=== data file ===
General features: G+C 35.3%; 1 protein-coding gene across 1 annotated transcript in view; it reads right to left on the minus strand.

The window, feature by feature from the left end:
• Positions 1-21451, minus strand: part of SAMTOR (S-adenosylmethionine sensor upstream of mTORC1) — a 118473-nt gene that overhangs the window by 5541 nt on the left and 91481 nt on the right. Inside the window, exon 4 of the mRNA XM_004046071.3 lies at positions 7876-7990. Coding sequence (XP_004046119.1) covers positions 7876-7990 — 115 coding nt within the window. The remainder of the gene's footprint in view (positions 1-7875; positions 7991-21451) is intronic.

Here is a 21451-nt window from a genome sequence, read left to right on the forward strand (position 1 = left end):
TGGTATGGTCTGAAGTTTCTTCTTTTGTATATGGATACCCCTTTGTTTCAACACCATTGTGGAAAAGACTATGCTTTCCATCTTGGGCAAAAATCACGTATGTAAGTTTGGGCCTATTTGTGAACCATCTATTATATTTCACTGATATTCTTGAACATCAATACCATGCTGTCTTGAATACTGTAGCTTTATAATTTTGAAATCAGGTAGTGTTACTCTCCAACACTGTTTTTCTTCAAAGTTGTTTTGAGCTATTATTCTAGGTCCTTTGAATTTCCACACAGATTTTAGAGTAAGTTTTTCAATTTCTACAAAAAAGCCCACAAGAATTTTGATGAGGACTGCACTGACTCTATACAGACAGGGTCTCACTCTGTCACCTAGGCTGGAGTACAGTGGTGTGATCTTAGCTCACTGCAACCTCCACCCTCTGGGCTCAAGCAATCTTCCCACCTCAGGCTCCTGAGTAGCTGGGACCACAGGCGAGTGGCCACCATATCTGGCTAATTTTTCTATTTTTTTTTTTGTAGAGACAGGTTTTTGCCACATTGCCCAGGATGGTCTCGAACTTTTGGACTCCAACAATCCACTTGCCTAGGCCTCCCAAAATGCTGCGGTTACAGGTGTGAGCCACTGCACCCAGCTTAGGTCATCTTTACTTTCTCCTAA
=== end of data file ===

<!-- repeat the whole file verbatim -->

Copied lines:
General features: G+C 35.3%; 1 protein-coding gene across 1 annotated transcript in view; it reads right to left on the minus strand.

The window, feature by feature from the left end:
• Positions 1-21451, minus strand: part of SAMTOR (S-adenosylmethionine sensor upstream of mTORC1) — a 118473-nt gene that overhangs the window by 5541 nt on the left and 91481 nt on the right. Inside the window, exon 4 of the mRNA XM_004046071.3 lies at positions 7876-7990. Coding sequence (XP_004046119.1) covers positions 7876-7990 — 115 coding nt within the window. The remainder of the gene's footprint in view (positions 1-7875; positions 7991-21451) is intronic.

Here is a 21451-nt window from a genome sequence, read left to right on the forward strand (position 1 = left end):
TGGTATGGTCTGAAGTTTCTTCTTTTGTATATGGATACCCCTTTGTTTCAACACCATTGTGGAAAAGACTATGCTTTCCATCTTGGGCAAAAATCACGTATGTAAGTTTGGGCCTATTTGTGAACCATCTATTATATTTCACTGATATTCTTGAACATCAATACCATGCTGTCTTGAATACTGTAGCTTTATAATTTTGAAATCAGGTAGTGTTACTCTCCAACACTGTTTTTCTTCAAAGTTGTTTTGAGCTATTATTCTAGGTCCTTTGAATTTCCACACAGATTTTAGAGTAAGTTTTTCAATTTCTACAAAAAAGCCCACAAGAATTTTGATGAGGACTGCACTGACTCTATACAGACAGGGTCTCACTCTGTCACCTAGGCTGGAGTACAGTGGTGTGATCTTAGCTCACTGCAACCTCCACCCTCTGGGCTCAAGCAATCTTCCCACCTCAGGCTCCTGAGTAGCTGGGACCACAGGCGAGTGGCCACCATATCTGGCTAATTTTTCTATTTTTTTTTTTGTAGAGACAGGTTTTTGCCACATTGCCCAGGATGGTCTCGAACTTTTGGACTCCAACAATCCACTTGCCTAGGCCTCCCAAAATGCTGCGGTTACAGGTGTGAGCCACTGCACCCAGCTTAGGTCATCTTTACTTTCTCCTAA